Calm, Cool, and Calculated

Six online calculators to fix your finances

financial-calcsWhen my wife and I first considered buying a home in 2000, we had no idea just how much home we could afford. Oh, sure, we knew the million dollar mansions were out of the question, and our realtor and mortgage broker gave us some estimates based on our income. But we needed a much more specific price range that took into account all of our bills, so we went online (which, back then, meant dial up) and found some financial calculators that gave us a much better idea of what we could truly afford.

While the websites—and even the Internet—have changed over the past 13 years, the usefulness of online calculators has not. There are many out there, but here are some of the more reliable and helpful:

  •—They have calculators for almost every financial situation imaginable, from college savings to car loans to home equity. The downside is that you can’t save the information and come back later, so make sure to take notes.
  •—The most visited site on the Internet also has a huge selection of calculators. They are all named in the form of a question, such as “Should I consolidate my personal debt?” and “What is my current cash flow?” It can be a tad overwhelming given the sheer number of options, but is certainly worth it if you’re looking to crunch a bunch of numbers.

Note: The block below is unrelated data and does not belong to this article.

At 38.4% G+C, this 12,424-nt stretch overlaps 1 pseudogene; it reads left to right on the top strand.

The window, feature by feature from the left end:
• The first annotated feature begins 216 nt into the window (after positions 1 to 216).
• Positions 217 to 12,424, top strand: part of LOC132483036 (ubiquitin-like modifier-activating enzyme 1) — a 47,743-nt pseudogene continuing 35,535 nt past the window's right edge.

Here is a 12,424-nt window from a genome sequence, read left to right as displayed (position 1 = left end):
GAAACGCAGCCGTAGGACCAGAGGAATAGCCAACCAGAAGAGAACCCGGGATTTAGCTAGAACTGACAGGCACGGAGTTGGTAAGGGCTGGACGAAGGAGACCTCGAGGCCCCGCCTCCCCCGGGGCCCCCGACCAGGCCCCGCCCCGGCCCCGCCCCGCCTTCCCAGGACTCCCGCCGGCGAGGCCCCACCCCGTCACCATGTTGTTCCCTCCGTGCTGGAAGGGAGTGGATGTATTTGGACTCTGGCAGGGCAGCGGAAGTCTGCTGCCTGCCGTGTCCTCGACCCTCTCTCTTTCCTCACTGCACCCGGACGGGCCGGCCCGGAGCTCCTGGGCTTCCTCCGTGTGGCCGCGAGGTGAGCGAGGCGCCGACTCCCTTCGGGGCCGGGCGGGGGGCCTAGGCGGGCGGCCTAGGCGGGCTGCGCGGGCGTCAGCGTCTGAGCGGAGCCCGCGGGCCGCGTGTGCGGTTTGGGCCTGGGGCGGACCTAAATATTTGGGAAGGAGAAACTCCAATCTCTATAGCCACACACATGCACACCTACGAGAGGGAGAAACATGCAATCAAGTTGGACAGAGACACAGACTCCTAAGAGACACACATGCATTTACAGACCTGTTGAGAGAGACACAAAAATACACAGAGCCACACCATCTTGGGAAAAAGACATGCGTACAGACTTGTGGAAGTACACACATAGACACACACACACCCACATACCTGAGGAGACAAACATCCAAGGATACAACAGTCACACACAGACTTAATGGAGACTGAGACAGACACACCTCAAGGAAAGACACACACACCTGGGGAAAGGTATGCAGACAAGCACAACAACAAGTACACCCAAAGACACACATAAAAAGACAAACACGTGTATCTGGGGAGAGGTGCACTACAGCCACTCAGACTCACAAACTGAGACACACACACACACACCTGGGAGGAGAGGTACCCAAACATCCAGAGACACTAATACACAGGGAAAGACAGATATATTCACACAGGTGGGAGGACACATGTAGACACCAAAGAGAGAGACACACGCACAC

• Practical Money Skills—This site is actually run by Visa, but has some rather…interesting options. One is the “Tooth Fairy” calculator that gives you an idea what others are giving their kids for their lost teeth based on where you live, size of family, income, and other demographic info. (Good to know for us parents out there!)

  • Investopedia—If you’re more the investing type, then this is the option for you, as it’s focused on that aspect of a financial plan. And with calculators for everything from bond yields to annuity rates, this site is great for those close to retirement or looking to invest some extra money.
  • Smart About Money—Part of the non-profit organization the National Endowment for Financial Education, these are organized by themes, such as “Emergencies” and “Life Transitions” (e.g., when to start saving for child’s college education).  

Keep in mind that the six sites mentioned here only offer estimates, and are only as good as the information you enter into them. Even so, they saved us quite a bit of time and, in the long run, some money, too.

Mark Dye

About the author: Mark Dye

Mark Dye has been writing articles, recording podcasts, and putting together books on personal finance for nearly a decade. His work has been recognized by the American Bankers Association and the Institute for Financial Literacy, and received an 2011 APEX Grand Award for Writing. Follow Mark on Google+.

Contact: Mark Dye


comments powered by Disqus